Below The Beltway: Cockburn & Silverstein
There is a curious paradox about our nation's capital. In a town that thrives on insider accounts written by those who boast of special access to the corridors of power, rarely does one encounter a book that actually tells it like it is. Indeed, what passes for "reality" in this town is reportage that sticks to a specific paradigm: Republicans vs. Democrats, Congress vs. the White House, radical factions vs. mainstream factions. Etcetera, addenda, ad nauseam. It isn't often that anyone here bothers to stridently raise the question, let alone make the point, that perhaps something is terribly, terribly wrong with this political methodology.
Which isn't to say that the pillars of book-length political journalism are totally devoid of value. Taken primarily as intriguing chronicles of the curious games Washingtonians play, the accounts dished to the public by Bob Woodward, David Broder, Elizabeth Drew and a host of others aren't half-bad. There is, after all, a wicked pleasure in reading about officials who appear dignified in public flying off the handle behind closed doors. And reading reconstructed accounts of important high-level negotiations and semi-secret strategy sessions, some feel closer to, if not a part of, the process.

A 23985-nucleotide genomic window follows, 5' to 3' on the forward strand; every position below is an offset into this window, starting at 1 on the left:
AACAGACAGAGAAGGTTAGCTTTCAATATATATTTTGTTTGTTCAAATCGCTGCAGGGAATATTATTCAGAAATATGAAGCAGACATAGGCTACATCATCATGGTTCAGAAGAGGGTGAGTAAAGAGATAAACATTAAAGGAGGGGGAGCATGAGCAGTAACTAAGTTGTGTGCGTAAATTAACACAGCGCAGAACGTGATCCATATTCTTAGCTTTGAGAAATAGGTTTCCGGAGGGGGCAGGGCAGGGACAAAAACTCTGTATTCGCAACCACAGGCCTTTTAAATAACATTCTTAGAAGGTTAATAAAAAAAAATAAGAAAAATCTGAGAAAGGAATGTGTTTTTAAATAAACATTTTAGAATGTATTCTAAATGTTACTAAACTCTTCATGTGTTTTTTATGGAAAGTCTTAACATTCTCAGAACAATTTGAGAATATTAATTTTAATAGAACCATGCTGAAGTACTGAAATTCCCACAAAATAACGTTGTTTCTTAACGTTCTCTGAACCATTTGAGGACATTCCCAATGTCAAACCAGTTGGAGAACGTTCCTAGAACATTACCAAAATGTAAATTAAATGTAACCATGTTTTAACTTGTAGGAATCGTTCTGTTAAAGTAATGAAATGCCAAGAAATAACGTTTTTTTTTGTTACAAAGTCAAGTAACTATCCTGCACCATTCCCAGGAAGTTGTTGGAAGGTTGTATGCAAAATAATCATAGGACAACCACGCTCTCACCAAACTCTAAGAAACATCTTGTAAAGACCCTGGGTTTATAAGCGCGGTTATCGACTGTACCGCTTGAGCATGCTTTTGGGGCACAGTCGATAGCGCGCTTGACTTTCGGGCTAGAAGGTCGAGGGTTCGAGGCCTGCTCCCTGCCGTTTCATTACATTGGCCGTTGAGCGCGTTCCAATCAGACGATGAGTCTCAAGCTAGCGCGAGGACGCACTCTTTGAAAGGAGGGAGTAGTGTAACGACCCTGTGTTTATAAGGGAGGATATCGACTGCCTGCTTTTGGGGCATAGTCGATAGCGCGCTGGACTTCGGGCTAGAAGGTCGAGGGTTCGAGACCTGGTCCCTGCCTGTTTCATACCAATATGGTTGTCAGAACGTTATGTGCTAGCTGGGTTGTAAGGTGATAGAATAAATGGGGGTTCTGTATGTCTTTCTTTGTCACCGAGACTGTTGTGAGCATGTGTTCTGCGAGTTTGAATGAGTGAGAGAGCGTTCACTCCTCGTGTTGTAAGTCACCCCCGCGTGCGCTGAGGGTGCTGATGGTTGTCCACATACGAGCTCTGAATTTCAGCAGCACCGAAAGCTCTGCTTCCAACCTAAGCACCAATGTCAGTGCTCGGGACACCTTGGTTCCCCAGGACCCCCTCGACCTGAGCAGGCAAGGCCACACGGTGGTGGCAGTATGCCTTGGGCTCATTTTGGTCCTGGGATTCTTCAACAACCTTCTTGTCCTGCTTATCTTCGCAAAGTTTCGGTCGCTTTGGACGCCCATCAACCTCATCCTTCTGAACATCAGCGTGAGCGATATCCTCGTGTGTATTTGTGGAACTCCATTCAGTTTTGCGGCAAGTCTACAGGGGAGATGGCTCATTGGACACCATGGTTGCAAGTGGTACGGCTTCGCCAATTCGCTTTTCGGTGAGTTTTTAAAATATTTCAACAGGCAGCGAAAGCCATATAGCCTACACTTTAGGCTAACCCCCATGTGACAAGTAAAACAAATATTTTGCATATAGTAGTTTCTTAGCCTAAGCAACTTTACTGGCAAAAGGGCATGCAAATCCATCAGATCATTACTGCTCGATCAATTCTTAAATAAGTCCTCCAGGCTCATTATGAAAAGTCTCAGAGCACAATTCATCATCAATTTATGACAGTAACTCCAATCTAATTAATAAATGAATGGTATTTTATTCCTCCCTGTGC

But don't for a second think the people who run Washington are particularly upset by the "secrets" revealed in these books. In fact, they rather like them, because they perform a valuable service: They protect the system. Relentlessly respectful of power, authority, title and ritual, always happy to grant anonymity and give the benefit of the doubt, few Washington writers ever raise the possibility that the entire way of doing things is corrupt. The campaign-finance loopholes, the lobbyists and consultants who whiz through the revolving door, the collusion between corporations and politicians, the conflicts of interest, the philosophical facileness -- all are uncritically accepted as part of The Way We Govern.